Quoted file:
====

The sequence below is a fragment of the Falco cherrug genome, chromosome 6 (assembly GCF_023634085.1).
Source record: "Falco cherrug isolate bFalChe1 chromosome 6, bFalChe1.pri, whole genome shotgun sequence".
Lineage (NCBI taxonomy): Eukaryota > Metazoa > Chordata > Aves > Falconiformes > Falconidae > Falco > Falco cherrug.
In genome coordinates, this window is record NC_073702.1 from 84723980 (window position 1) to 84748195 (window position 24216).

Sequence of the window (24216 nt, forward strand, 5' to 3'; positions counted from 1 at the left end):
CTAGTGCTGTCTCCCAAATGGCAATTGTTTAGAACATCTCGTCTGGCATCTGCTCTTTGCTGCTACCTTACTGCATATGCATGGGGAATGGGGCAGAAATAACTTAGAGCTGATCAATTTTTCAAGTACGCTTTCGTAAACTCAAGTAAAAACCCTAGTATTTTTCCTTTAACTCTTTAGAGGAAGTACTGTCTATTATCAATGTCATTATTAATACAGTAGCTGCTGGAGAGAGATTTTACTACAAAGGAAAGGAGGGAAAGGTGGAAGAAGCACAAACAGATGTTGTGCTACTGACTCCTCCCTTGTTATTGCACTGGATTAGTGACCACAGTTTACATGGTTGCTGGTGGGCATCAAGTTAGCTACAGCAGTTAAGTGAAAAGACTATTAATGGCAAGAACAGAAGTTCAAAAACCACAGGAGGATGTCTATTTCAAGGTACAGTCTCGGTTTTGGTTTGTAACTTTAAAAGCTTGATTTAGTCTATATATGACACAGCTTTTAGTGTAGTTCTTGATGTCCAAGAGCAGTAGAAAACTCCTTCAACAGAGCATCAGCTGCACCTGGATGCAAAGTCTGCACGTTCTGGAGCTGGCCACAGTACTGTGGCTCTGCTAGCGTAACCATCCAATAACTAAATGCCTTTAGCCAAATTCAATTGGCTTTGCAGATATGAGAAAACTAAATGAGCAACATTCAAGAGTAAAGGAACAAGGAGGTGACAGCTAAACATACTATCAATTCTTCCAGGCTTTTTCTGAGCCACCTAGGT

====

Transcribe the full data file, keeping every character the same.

The sequence below is a fragment of the Falco cherrug genome, chromosome 6 (assembly GCF_023634085.1).
Source record: "Falco cherrug isolate bFalChe1 chromosome 6, bFalChe1.pri, whole genome shotgun sequence".
Lineage (NCBI taxonomy): Eukaryota > Metazoa > Chordata > Aves > Falconiformes > Falconidae > Falco > Falco cherrug.
In genome coordinates, this window is record NC_073702.1 from 84723980 (window position 1) to 84748195 (window position 24216).

Sequence of the window (24216 nt, forward strand, 5' to 3'; positions counted from 1 at the left end):
CTAGTGCTGTCTCCCAAATGGCAATTGTTTAGAACATCTCGTCTGGCATCTGCTCTTTGCTGCTACCTTACTGCATATGCATGGGGAATGGGGCAGAAATAACTTAGAGCTGATCAATTTTTCAAGTACGCTTTCGTAAACTCAAGTAAAAACCCTAGTATTTTTCCTTTAACTCTTTAGAGGAAGTACTGTCTATTATCAATGTCATTATTAATACAGTAGCTGCTGGAGAGAGATTTTACTACAAAGGAAAGGAGGGAAAGGTGGAAGAAGCACAAACAGATGTTGTGCTACTGACTCCTCCCTTGTTATTGCACTGGATTAGTGACCACAGTTTACATGGTTGCTGGTGGGCATCAAGTTAGCTACAGCAGTTAAGTGAAAAGACTATTAATGGCAAGAACAGAAGTTCAAAAACCACAGGAGGATGTCTATTTCAAGGTACAGTCTCGGTTTTGGTTTGTAACTTTAAAAGCTTGATTTAGTCTATATATGACACAGCTTTTAGTGTAGTTCTTGATGTCCAAGAGCAGTAGAAAACTCCTTCAACAGAGCATCAGCTGCACCTGGATGCAAAGTCTGCACGTTCTGGAGCTGGCCACAGTACTGTGGCTCTGCTAGCGTAACCATCCAATAACTAAATGCCTTTAGCCAAATTCAATTGGCTTTGCAGATATGAGAAAACTAAATGAGCAACATTCAAGAGTAAAGGAACAAGGAGGTGACAGCTAAACATACTATCAATTCTTCCAGGCTTTTTCTGAGCCACCTAGGT